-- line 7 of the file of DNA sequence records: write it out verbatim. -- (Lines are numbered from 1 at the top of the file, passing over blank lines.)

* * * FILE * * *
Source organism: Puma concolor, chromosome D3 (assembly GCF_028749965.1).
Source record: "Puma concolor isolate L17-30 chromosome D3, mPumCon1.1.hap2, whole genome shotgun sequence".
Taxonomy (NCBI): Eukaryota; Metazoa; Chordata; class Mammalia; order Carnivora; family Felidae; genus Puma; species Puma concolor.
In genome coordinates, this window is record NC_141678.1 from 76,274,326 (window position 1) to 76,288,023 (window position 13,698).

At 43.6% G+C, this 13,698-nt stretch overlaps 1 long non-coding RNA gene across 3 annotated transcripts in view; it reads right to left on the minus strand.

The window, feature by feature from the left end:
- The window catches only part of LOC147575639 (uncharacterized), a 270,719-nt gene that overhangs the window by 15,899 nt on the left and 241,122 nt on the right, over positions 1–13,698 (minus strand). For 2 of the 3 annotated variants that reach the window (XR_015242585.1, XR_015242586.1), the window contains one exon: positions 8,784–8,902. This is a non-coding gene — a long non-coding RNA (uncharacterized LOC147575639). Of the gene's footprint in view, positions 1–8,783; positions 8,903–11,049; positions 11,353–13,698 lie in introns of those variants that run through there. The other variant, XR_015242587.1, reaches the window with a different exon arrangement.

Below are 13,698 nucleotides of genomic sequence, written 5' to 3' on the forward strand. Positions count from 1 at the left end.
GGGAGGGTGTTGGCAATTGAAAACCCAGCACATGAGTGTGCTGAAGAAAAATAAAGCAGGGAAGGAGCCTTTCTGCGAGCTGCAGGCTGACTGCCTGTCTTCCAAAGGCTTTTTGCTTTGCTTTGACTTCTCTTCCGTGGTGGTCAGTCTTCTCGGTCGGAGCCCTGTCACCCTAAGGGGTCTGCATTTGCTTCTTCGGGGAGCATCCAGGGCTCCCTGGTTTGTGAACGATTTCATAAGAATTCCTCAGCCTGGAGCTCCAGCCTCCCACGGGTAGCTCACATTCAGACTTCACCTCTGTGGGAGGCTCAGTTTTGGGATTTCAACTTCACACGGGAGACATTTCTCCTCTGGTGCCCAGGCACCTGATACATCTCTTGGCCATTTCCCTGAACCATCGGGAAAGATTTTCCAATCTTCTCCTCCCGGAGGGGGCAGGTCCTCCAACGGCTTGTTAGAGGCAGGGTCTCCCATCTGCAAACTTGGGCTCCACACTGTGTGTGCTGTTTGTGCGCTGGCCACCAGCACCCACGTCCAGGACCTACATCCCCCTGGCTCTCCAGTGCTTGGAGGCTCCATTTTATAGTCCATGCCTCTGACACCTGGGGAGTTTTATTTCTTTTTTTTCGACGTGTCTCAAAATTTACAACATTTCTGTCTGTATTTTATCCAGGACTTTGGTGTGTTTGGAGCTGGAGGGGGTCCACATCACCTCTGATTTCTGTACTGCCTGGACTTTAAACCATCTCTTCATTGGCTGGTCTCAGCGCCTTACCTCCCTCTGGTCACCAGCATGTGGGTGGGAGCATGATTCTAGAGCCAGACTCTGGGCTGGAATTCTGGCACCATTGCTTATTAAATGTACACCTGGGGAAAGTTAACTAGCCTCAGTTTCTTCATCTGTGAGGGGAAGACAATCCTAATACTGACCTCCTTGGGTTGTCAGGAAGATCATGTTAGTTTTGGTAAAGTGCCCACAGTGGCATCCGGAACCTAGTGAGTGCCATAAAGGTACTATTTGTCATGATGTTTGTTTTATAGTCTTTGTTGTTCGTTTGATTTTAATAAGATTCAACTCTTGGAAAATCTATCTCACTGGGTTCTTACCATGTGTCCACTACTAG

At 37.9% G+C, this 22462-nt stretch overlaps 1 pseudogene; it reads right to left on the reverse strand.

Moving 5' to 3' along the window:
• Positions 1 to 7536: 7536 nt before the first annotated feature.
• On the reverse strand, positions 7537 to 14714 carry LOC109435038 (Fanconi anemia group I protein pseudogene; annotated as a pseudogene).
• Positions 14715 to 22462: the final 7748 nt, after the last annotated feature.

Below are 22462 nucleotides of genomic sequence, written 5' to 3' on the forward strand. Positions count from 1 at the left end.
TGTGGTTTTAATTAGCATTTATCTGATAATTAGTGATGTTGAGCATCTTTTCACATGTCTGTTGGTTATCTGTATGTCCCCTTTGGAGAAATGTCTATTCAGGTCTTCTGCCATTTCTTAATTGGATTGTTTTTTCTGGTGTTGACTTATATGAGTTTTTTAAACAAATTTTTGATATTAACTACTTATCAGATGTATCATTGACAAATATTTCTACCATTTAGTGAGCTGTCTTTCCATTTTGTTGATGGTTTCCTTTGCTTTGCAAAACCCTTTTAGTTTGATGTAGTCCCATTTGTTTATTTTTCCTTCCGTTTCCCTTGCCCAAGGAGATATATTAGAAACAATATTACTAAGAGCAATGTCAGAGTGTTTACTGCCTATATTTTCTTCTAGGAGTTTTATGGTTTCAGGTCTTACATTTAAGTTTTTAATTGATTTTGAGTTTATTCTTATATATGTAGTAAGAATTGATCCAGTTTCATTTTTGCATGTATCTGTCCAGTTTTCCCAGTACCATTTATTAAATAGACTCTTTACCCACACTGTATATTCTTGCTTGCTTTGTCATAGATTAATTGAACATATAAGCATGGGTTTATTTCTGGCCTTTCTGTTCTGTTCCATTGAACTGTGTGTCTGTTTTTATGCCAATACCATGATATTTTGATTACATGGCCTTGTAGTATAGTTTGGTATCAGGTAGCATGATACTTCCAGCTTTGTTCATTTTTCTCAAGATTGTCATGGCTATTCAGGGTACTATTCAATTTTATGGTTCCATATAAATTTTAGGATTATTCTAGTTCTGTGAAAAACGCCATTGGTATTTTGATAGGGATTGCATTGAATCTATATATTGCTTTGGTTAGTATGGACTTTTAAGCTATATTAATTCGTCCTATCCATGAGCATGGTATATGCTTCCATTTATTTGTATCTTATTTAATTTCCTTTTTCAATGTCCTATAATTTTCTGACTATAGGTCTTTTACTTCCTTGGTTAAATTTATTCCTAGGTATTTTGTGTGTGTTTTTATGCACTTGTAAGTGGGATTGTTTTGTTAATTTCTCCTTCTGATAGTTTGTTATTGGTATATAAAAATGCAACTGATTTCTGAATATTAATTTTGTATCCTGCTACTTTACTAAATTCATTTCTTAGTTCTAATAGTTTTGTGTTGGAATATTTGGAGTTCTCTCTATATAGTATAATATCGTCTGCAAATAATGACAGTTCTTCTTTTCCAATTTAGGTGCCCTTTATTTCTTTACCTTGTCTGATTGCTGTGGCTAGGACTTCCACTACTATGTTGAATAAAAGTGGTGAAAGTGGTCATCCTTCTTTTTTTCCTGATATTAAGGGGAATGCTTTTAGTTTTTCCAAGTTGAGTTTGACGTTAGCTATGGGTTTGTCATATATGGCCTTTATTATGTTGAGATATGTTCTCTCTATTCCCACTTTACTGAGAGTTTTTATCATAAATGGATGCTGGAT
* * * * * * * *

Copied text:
- The window catches only part of LOC147575639 (uncharacterized), a 270,719-nt gene that overhangs the window by 15,899 nt on the left and 241,122 nt on the right, over positions 1–13,698 (minus strand). For 2 of the 3 annotated variants that reach the window (XR_015242585.1, XR_015242586.1), the window contains one exon: positions 8,784–8,902. This is a non-coding gene — a long non-coding RNA (uncharacterized LOC147575639). Of the gene's footprint in view, positions 1–8,783; positions 8,903–11,049; positions 11,353–13,698 lie in introns of those variants that run through there. The other variant, XR_015242587.1, reaches the window with a different exon arrangement.